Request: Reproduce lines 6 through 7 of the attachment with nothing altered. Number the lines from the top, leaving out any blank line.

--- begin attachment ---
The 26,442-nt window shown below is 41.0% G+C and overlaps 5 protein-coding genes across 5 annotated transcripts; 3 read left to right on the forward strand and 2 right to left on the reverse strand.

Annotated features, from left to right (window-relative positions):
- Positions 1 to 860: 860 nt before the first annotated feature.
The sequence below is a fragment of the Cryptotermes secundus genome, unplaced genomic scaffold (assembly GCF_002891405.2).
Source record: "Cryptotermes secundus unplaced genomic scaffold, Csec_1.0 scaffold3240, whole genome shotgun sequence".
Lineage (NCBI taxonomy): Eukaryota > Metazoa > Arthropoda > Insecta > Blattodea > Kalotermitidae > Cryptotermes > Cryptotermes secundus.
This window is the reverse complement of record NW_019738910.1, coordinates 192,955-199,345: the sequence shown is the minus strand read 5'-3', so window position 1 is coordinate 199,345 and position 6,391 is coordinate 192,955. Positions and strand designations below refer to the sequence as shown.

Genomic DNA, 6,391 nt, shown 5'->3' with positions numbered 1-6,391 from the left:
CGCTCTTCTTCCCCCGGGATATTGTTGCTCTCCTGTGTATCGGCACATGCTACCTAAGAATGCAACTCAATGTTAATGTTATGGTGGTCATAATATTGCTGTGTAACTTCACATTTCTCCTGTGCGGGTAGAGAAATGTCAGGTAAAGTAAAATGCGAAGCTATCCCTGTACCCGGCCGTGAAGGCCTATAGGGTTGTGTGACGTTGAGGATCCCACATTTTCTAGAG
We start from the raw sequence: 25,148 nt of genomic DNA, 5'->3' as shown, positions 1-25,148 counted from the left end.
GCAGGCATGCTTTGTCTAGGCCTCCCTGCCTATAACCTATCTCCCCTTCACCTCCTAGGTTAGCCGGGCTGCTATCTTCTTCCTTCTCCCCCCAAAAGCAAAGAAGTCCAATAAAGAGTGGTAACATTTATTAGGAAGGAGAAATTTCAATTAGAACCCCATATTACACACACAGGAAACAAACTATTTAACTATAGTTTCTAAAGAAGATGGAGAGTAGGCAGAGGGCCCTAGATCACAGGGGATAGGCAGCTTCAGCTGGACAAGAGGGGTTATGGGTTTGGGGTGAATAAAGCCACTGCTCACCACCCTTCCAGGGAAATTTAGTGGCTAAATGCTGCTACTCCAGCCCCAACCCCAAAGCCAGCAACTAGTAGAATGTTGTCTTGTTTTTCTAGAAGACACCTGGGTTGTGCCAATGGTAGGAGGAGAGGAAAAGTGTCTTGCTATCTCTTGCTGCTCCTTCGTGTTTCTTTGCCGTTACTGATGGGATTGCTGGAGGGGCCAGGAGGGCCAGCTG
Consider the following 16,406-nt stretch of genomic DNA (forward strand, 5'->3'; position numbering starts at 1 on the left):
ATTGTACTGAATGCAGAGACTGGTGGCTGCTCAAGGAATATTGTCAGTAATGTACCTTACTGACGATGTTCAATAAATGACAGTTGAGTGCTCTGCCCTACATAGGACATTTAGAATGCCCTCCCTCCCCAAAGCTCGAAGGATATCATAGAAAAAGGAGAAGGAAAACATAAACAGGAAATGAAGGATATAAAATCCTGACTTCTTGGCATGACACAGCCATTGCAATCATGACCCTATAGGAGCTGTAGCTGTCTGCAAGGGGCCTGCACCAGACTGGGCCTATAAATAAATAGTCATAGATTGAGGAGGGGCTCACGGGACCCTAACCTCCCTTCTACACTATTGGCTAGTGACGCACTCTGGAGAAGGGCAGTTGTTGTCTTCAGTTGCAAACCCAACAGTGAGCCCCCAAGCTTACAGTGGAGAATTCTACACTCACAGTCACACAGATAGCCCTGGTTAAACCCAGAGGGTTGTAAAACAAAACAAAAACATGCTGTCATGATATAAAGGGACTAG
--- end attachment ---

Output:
Lineage (NCBI taxonomy): Eukaryota > Metazoa > Arthropoda > Insecta > Blattodea > Kalotermitidae > Cryptotermes > Cryptotermes secundus.
This window is the reverse complement of record NW_019738910.1, coordinates 192,955-199,345: the sequence shown is the minus strand read 5'-3', so window position 1 is coordinate 199,345 and position 6,391 is coordinate 192,955. Positions and strand designations below refer to the sequence as shown.